Any one person's report from a large conference is always just a glimpse, not the whole picture. I can say, though, that several people I talked to said they found this year's National Coalition to Abolish the Death Penalty conference particularly full of engaging and challenging sessions. I very much appreciated the opening plenary titled "New Research, New Reasons to Be Against the Death Penalty," which included Rachel Hardesty's powerful talk about her conversations with district attorneys (we'll have an excerpt from this talk in our spring newsletter) and remarks from Ron McAndrew, the former Florida prison warden and victim's family member whom we interviewed in this issue of our newsletter.
Continuing on a similar theme was the workshop session, "Bringing Law Enforcement Voices into Your Campaign," very ably and enthusiastically led by Laura Porter of Equal Justice USA and Denver Schimming of the Tennessee Coalition to Abolish State Killing. Then there was the session on "Working with Murder Victim Family Members," in which MVFHR Executive Director Renny Cushing and Marie Verzulli led us through an exercise that helped bring out the many commonalities among victims' family members regardless of their position on the death penalty. Marie, who is the victim outreach coordinator for New Yorkers for Alternatives to the Death Penalty, continues to do valuable work with victims' families in New York.
Renny then spoke, along with Laura Porter, at a plenary session on "Community Reactions in the Wake of Murder." We'll be posting excerpts from that talk here soon.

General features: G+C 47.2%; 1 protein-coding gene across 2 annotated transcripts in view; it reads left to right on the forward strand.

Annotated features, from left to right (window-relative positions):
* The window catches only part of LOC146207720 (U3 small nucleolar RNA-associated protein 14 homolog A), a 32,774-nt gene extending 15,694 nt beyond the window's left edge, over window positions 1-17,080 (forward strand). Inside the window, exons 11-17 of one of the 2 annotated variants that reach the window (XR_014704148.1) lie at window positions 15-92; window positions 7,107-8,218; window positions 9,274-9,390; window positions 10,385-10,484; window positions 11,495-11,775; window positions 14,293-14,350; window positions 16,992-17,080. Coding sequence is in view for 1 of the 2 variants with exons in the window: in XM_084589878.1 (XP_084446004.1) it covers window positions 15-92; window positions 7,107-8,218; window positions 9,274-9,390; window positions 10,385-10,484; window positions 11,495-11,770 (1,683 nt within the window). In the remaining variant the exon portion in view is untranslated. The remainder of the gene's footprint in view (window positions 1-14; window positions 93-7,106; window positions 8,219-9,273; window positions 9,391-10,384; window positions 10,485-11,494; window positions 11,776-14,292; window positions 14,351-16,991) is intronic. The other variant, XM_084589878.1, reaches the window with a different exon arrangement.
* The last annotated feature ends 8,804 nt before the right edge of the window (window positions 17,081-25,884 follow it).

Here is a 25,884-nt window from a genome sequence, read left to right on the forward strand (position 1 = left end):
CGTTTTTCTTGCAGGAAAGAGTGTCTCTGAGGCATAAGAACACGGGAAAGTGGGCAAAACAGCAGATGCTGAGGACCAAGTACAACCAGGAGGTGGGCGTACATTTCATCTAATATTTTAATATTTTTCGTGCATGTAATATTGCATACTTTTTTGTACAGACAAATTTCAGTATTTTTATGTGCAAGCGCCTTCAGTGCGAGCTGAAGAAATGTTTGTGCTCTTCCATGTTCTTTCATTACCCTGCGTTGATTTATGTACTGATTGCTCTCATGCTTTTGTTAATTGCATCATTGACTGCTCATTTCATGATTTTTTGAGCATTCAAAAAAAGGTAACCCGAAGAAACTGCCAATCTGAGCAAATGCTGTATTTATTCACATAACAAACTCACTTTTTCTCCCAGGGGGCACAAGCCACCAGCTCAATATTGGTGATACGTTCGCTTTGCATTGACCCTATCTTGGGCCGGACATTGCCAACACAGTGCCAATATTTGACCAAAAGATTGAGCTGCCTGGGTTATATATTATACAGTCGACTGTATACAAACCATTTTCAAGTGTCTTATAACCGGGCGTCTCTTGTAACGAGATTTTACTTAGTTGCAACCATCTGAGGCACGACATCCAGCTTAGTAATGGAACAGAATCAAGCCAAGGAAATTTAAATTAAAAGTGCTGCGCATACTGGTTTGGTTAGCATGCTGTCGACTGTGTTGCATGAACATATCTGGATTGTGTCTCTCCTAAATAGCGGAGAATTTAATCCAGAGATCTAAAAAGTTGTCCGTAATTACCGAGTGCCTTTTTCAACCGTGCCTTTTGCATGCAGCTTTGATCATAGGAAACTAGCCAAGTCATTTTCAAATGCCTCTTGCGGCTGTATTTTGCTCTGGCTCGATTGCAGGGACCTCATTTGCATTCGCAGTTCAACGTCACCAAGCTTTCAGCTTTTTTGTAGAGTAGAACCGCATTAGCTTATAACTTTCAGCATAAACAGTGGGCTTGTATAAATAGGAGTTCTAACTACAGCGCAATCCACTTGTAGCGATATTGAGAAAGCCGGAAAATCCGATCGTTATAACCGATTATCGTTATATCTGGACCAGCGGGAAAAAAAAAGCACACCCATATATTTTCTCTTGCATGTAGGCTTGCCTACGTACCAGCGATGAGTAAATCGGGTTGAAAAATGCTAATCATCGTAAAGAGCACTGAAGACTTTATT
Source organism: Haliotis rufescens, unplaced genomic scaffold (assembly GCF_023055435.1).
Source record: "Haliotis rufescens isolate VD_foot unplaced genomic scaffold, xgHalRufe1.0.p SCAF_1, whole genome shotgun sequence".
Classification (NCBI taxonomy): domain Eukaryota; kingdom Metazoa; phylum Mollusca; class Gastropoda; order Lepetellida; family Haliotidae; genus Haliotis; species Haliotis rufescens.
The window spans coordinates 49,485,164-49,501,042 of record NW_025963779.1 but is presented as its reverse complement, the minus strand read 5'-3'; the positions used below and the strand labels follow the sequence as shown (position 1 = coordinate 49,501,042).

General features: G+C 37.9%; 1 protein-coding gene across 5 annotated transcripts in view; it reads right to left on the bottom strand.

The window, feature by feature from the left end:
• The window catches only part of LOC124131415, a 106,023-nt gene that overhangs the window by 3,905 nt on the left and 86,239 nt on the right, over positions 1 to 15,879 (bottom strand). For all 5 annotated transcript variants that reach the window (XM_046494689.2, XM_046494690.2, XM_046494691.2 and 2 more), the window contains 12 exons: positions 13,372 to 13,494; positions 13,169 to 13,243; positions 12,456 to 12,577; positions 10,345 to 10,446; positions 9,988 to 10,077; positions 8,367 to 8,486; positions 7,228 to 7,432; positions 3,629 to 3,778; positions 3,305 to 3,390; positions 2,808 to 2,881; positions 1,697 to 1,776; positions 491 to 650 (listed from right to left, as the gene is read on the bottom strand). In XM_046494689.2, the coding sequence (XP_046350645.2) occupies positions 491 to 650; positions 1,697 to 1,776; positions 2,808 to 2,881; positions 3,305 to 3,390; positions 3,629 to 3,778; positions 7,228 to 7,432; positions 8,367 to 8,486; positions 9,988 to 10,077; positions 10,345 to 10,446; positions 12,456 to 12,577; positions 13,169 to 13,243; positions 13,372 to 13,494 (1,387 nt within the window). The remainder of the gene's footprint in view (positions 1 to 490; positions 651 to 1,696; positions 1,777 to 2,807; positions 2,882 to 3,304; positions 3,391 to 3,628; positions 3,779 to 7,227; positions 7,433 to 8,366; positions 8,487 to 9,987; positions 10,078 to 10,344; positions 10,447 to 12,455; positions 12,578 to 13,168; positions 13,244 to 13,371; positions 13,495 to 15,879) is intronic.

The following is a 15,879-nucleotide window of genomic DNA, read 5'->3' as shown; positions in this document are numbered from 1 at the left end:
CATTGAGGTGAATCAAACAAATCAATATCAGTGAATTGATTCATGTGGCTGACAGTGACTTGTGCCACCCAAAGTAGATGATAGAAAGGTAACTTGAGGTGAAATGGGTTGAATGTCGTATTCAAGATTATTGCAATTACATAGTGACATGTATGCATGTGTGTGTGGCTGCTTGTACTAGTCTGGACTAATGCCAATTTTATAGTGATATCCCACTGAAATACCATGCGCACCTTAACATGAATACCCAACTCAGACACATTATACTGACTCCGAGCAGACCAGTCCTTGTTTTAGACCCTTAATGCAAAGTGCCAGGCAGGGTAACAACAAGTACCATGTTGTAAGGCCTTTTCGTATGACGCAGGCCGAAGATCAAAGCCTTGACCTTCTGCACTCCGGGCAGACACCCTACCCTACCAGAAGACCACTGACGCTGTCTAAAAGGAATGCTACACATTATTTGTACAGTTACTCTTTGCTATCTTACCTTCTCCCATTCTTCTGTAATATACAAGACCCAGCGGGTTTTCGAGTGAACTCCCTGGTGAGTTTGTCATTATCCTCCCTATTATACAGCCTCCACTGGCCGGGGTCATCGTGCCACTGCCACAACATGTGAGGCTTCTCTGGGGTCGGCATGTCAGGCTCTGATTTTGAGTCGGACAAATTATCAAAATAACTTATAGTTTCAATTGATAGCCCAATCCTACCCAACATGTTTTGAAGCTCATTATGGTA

We MVFHR folks also very much appreciated the integration of human rights language and an international awareness into several aspects of the conference, including the talk by Elizabeth Zitrin of Death Penalty Focus and the World Coalition Against the Death Penalty and the workshop session on "The Death Penalty and International Law" led by David Fathi of Human Rights Watch. I then enjoyed the exchange of information, ideas, and possible strategies that took place in the caucus on mental illness and the death penalty.
In addition to these formal sessions (and the many others that I was not able to get to but that I heard great things about), there were, as always, many good opportunities to meet and talk with victims' family members, members of the group Witness to Innocence (whose tales of their lives before and after exoneration need to be heard as widely as possible), and our colleagues and friends from all around the movement to abolish the death penalty. Thanks to NCADP for all the work that went into creating the conference.